Why aren’t investors flocking to the fastest-growing group of entrepreneurs? And what are people doing to change that?Read More
About six months ago, we took an intense look at racial disparities in early-grade school suspensions in Missouri. We revisit the topic in this week's episode and bring you a big update – on the people and policy changes that have happened in since then.Read More
On this episode, we go to Kansas City, where we meet a man with a vision of building an inclusive tech hub from the ground up.Read More
The U.S. has a long history of choosing who it will and won’t let participate in the voting system. So as the nation prepares to choose its next leader, with a wave of voter ID laws on the books, and with fears about fraud now a major narrative in the presidential election, we take a look at just who is and who isn't being let into "Club Democracy" — and why. More here...Read More
On this episode, we bringing you three very different stories about people with a common goal: Changing the look of poverty. Each one is a window into what it really takes to revitalize communities on the ground level.Read More
Whatever happened to St. Louis Public Schools' suspension ban? We tell you in this episode and take you inside one school trying to go beyond a simple policy change in the way it approaches discipline.Read More
The relocation of the National Geospatial-Intelligence Agency to north St. Louis has been heralded as a big win for the region. But it also meant relocating some 200 residents. As we resume the second season of We Live Here, Maria joins co-hosts Kameel Stanley and Tim Lloyd to take a closer look at what is being lost in the name of progress.
ON THIS EPISODE ... We take a break from public policy and social systems, and instead explore different perspectives about what "My America" means to our listeners.Read More
On this episode, we take a look at how the country is trying to redraw its master plan for affordable housing.Read More
Section 8 vouchers are supposed to be the ideal public-private partnership, by allowing people to use them in the private rental market. And for some people, they work fine.
But not always.
In many cases, in many cities, Section 8 voucher-holders are still treated as pariah in the housing market -- either by landlords who refuse to accept them, property owners who steer them to segregated areas, and a society that clings to racial and economic stereotypes.Read More
In 2015, 188 people were victims of homicide in St. Louis. In this episode, we explore the Homicide's Wake series, based on the reporting of St. Louis Public Radio reporters Durrie Bouscaren and Rachel Lippman. They bring you a stories of those who have to cope and carry on in the wake of a homicide.Read More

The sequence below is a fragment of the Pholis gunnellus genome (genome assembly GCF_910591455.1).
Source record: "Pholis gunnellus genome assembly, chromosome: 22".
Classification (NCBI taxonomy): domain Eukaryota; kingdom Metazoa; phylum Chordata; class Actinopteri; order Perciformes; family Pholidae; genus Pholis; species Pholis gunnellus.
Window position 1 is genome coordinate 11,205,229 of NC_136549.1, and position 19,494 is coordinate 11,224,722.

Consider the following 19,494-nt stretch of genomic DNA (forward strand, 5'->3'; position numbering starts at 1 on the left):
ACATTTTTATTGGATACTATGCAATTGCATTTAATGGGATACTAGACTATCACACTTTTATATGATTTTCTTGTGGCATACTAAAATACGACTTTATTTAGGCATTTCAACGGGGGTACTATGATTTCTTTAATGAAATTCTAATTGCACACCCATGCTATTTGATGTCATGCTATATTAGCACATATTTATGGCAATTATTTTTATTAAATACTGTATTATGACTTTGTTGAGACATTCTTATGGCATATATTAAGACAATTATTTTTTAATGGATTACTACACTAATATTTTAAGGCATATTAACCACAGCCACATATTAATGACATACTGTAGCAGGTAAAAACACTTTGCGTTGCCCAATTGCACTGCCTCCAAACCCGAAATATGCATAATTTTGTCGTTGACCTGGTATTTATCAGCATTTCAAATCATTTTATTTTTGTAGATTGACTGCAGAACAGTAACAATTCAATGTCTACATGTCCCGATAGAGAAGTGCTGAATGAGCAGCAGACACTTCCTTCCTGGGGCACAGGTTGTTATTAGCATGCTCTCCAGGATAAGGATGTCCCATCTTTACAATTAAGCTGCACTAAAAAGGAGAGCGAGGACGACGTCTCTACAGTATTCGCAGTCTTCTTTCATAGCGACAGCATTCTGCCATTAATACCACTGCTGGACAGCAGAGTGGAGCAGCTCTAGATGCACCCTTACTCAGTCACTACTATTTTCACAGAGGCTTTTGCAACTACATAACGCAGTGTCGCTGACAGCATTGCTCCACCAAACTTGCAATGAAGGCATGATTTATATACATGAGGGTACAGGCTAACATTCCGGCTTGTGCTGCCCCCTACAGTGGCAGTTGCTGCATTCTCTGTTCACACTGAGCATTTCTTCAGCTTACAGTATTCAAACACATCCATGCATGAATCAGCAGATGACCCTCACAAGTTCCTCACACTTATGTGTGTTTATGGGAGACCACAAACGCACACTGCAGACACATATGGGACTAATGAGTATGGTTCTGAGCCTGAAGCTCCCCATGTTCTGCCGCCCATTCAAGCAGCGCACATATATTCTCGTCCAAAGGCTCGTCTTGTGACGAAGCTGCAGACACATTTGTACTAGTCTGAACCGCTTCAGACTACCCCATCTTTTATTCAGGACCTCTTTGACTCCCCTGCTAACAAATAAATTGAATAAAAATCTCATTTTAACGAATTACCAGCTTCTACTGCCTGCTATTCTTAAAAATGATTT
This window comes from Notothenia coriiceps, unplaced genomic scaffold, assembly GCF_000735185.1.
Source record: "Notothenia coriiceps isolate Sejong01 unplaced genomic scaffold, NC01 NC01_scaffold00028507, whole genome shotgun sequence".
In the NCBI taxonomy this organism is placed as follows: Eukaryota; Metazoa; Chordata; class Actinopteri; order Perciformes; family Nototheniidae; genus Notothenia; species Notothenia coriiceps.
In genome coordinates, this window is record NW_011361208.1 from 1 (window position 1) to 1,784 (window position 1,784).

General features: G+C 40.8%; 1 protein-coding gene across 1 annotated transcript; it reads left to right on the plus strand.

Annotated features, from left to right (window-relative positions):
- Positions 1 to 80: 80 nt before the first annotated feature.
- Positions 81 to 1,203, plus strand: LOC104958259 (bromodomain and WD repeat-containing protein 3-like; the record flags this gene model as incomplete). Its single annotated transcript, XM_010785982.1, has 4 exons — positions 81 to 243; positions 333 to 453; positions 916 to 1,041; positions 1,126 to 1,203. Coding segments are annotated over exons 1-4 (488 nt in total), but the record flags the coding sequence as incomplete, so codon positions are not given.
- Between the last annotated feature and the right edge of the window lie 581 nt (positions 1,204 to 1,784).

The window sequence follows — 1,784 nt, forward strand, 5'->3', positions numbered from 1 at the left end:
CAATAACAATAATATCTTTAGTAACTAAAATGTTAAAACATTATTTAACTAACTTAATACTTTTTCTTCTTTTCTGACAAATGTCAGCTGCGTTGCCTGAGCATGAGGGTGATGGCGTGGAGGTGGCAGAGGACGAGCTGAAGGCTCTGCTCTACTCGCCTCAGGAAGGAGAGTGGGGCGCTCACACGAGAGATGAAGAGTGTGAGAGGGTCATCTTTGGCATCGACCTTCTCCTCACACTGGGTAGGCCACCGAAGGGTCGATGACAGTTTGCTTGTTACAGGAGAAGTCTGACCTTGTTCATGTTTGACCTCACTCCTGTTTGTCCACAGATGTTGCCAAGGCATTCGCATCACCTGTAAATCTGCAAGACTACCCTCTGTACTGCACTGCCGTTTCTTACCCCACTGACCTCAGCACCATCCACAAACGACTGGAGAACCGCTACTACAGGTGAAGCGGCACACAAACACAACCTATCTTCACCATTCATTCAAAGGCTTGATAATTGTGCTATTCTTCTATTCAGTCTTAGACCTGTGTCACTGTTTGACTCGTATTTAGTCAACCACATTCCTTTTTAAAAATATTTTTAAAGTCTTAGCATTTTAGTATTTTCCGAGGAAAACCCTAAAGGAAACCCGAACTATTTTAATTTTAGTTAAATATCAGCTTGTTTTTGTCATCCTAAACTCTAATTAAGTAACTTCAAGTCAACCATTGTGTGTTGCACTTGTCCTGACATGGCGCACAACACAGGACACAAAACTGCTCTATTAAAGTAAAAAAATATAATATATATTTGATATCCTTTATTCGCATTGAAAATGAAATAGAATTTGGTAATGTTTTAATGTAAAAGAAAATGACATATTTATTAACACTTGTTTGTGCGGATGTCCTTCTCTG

What's the Missouri legislature done in the two sessions since Michael Brown's death? A little, but not nearly as much as was anticipated in 2014, when Ferguson was in the international spotlight.
In this episode, veteran political reporter Jason Rosenbaum, who's covered the story the entire time, gives us a retrospective look at the last two years and talks about what may come next.
The Fourth of July is right around the corner and we’re gathering stories now for an episode that will drop in mid July. Want to help us out?
All you need to do is complete this sentence: “My America is…”Read More
Despite the decades-long fight for school desegregation, America is, for the most part, still sending its white and black children to separate schools. Here in St. Louis, this angst over school segregation and integration never really went away. In fact, St. Louis is home to the longest running formal desegregation program in the country. In the latest podcast, we take you through its past, present, and experts' best guess for the future.Read More
Administrators will no longer be able to suspend students in pre-kindergarten through second grade who attend St. Louis Public Schools next fall.Read More
In Missouri, black students in kindergarten through third grade are far more likely to receive out of school suspensions, a We Live Here investigation found.
Our analysis of state discipline data found that 70 percent of all out of school suspension last school year went to black students ... even though they make only up 17 of state’s K-3 population.